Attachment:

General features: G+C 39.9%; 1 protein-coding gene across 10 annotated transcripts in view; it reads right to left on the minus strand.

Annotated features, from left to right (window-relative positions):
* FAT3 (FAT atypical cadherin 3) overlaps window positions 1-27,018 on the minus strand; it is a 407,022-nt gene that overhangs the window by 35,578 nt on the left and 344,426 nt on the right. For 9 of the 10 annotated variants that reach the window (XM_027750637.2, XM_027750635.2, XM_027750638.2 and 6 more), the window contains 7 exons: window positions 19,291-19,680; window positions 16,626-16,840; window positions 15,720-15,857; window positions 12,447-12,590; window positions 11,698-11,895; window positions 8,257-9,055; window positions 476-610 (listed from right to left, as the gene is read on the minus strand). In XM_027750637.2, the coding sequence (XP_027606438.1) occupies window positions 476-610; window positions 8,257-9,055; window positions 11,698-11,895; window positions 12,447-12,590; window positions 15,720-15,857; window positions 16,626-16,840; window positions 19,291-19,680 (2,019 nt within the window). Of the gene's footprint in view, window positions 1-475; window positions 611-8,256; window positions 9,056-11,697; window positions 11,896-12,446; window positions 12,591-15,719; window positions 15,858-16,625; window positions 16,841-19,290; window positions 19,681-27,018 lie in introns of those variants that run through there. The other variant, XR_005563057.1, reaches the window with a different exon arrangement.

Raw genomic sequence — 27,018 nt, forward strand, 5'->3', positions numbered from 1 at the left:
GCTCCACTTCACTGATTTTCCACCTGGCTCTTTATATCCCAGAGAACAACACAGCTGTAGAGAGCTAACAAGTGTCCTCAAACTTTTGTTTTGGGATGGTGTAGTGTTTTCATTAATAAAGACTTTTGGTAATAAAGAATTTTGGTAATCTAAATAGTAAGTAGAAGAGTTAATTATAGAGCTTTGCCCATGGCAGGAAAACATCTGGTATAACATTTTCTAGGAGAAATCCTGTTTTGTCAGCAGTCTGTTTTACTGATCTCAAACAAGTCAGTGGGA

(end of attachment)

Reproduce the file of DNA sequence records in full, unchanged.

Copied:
General features: G+C 39.9%; 1 protein-coding gene across 10 annotated transcripts in view; it reads right to left on the minus strand.

Annotated features, from left to right (window-relative positions):
* FAT3 (FAT atypical cadherin 3) overlaps window positions 1-27,018 on the minus strand; it is a 407,022-nt gene that overhangs the window by 35,578 nt on the left and 344,426 nt on the right. For 9 of the 10 annotated variants that reach the window (XM_027750637.2, XM_027750635.2, XM_027750638.2 and 6 more), the window contains 7 exons: window positions 19,291-19,680; window positions 16,626-16,840; window positions 15,720-15,857; window positions 12,447-12,590; window positions 11,698-11,895; window positions 8,257-9,055; window positions 476-610 (listed from right to left, as the gene is read on the minus strand). In XM_027750637.2, the coding sequence (XP_027606438.1) occupies window positions 476-610; window positions 8,257-9,055; window positions 11,698-11,895; window positions 12,447-12,590; window positions 15,720-15,857; window positions 16,626-16,840; window positions 19,291-19,680 (2,019 nt within the window). Of the gene's footprint in view, window positions 1-475; window positions 611-8,256; window positions 9,056-11,697; window positions 11,896-12,446; window positions 12,591-15,719; window positions 15,858-16,625; window positions 16,841-19,290; window positions 19,681-27,018 lie in introns of those variants that run through there. The other variant, XR_005563057.1, reaches the window with a different exon arrangement.

Raw genomic sequence — 27,018 nt, forward strand, 5'->3', positions numbered from 1 at the left:
GCTCCACTTCACTGATTTTCCACCTGGCTCTTTATATCCCAGAGAACAACACAGCTGTAGAGAGCTAACAAGTGTCCTCAAACTTTTGTTTTGGGATGGTGTAGTGTTTTCATTAATAAAGACTTTTGGTAATAAAGAATTTTGGTAATCTAAATAGTAAGTAGAAGAGTTAATTATAGAGCTTTGCCCATGGCAGGAAAACATCTGGTATAACATTTTCTAGGAGAAATCCTGTTTTGTCAGCAGTCTGTTTTACTGATCTCAAACAAGTCAGTGGGA